Posted by: Lisa Hill | February 23, 2015

Sensational Snippets: The Well-dressed Explorer, by Thea Astley

The Well Dressed ExplorerI was reminded recently that it’s been a while since I made any progress with my long-term project to read all the Miles Franklin winners, but it was no hardship to take Thea Astley’s The Well-dressed Explorer down off the shelf.  I have already posted the Opening Lines of this novel (back in 2009, when this blog was near-new!) and I also reviewed George Turner’s The Cupboard Under the Stairs which was the co-winner of the Miles Franklin in the same year.   But neither prepared me for the delight of Astley’s wit in The Well-dressed Explorer, the first of the four Miles Franklin Award-winning books she was to write over a long career.   Here’s just a small sample:

George is a narcissistic cub reporter at a newspaper in small-town Queensland.  He has moved to this town because he’s infatuated with Nita.

George congratulated himself that Duckworth, the editor and part owner of the paper, a barrel-chested big-bellied bully of fifty, had taken a fancy to him.  For apart from the to or three dinners he had enjoyed at the editorial home – largely, he was sure, that more work might be squeezed out of him by the semblance of friendship – he spun in a flurry of loving, dingy café meals, diamanté gifts, cheap wine and all night parties that culminated in bursts of passion which at times both bored and nauseated him.  Yet his interminable desire for Nita, now a musky reality of flounces and cheap jewellery, found its continuance in the magic he projected from lost visions of shared summers.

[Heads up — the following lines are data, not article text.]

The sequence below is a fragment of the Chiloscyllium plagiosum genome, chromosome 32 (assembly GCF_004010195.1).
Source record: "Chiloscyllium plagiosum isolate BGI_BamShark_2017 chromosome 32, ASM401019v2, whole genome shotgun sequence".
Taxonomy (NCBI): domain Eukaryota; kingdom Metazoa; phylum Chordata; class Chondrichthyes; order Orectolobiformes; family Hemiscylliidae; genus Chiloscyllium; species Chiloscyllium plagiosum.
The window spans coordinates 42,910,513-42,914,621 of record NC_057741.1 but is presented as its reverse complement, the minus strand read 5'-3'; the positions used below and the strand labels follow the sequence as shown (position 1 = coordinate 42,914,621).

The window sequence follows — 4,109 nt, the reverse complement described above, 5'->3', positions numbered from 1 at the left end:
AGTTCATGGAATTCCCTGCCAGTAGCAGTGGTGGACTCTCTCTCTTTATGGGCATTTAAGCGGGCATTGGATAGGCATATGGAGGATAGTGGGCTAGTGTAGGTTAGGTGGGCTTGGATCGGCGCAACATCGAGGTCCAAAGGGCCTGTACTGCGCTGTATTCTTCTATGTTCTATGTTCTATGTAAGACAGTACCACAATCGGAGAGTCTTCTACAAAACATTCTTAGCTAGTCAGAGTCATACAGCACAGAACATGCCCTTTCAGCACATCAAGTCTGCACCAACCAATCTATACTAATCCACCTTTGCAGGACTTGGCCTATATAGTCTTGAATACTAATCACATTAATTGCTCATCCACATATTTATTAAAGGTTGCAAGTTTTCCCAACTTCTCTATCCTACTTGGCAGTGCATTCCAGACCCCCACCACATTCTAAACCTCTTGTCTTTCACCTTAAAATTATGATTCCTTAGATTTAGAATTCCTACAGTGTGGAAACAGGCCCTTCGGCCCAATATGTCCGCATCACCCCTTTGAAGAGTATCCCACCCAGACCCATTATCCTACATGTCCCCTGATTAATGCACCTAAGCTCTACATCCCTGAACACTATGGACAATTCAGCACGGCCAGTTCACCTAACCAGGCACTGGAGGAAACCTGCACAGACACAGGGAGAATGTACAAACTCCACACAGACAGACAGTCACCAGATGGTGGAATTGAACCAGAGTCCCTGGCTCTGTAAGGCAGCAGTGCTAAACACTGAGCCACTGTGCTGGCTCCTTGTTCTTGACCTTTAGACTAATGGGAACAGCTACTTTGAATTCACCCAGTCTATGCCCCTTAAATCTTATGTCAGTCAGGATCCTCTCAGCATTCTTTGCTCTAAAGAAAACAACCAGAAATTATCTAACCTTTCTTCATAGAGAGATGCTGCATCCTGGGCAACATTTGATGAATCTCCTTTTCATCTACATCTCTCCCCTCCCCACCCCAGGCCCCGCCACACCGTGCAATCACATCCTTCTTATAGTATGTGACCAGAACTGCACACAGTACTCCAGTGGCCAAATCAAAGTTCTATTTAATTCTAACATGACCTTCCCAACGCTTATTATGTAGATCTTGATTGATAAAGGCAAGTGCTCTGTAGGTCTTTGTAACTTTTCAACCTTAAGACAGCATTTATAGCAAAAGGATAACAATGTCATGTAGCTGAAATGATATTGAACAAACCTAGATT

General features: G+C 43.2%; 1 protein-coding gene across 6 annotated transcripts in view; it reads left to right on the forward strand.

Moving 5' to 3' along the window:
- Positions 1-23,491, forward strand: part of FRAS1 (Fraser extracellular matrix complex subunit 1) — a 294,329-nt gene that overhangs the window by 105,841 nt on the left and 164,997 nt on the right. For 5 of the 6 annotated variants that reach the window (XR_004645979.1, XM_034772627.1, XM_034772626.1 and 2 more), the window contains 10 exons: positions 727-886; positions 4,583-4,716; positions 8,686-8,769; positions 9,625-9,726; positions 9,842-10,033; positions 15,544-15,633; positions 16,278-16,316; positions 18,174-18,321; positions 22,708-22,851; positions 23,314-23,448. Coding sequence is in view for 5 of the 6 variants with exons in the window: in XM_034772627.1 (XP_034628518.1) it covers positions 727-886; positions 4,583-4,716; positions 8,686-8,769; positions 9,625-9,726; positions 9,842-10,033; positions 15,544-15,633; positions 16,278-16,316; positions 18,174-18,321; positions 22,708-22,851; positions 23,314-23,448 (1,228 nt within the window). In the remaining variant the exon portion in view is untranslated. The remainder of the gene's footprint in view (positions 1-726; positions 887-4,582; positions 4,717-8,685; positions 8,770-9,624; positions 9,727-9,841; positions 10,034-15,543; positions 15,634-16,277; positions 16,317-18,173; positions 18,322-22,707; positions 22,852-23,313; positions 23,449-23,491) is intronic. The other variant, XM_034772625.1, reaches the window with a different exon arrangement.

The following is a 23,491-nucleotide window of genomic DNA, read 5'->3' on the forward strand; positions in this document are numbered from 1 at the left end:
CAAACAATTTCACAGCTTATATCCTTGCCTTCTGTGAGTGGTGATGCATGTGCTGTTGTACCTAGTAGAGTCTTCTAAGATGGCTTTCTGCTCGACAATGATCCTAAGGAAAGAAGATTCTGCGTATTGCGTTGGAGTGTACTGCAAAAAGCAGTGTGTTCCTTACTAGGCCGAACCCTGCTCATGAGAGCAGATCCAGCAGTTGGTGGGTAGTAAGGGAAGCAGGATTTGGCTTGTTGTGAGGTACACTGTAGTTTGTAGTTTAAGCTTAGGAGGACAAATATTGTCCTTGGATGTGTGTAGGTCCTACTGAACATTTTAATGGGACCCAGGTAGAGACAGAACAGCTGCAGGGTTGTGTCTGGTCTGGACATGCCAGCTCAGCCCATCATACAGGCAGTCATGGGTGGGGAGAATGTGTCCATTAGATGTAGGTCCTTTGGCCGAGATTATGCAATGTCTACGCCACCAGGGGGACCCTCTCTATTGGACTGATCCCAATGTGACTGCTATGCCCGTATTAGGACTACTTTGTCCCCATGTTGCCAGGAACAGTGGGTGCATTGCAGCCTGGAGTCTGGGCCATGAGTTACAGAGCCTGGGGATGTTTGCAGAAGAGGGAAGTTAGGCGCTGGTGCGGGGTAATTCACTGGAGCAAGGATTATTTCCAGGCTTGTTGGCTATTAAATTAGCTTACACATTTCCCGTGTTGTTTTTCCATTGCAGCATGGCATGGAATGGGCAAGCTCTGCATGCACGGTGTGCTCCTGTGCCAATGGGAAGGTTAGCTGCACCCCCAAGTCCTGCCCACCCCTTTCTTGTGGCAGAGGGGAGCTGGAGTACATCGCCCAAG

The Duckworths lived in an impressively added-to house on the east side of the town above the river were fawning willows tottered up from the waterway to flatter the ant-eaten bleached timbers.  Imelda Duckworth, an aggressive long-legged woman with a rubbery red mouth, had fossicked for years among the junior reporters on her husband’s staff, the sanguine old-timer, turning up the occasional small but pleasing nugget.  The frustration of having worked out her last seam two years ago focused her prospector’s eye on George, upon whose bland baby face late hours had sketched an intriguing map.  Here is the island, children.  Here the land-locked harbour with the treasure hill beyond inviting the seekers.  Here the cay, the reef, the intimations of tropicana – the cabbage palms, the desolate plantation, the branded tree.  Primary tactics included invitations to the house, to tennis clubs, to study groups (Know Your History, Know Your Painters, Know Your Music) but later, when the lubricatory effects of whisky had established for her not only Nita’s existence but also his relationship with her, and she had, with the manners of a procuress, made her house occasionally available to them, polite affectations vanished; and one singularly humid evening, she climbed into bed with them.  George made of this in later years an uproariously funny story, but at the time used to confess with fetching naïveté.

“Lord, was I embarrassed!  Didn’t know which way to turn.”

Thea Astley, The Well-dressed Explorer, Angus & Robertson, First Edition, 1962,  p44-5


Responses

  1. […] you will know if you have viewed the Opening Lines or my more recent Sensational Snippet, there is much to love about Thea Astley’s The Well-dressed Explorer which won the Miles […]

  2. Now that sounds a lot more fun than the last, slightly nasty, Thea Astley I’m still recovering from – A Boat Load of Home Folk. Might consider that one.

    • I haven’t read that one. She can be nasty, I thought Drylands was a bit nasty, But *blush* I snickered all the same….


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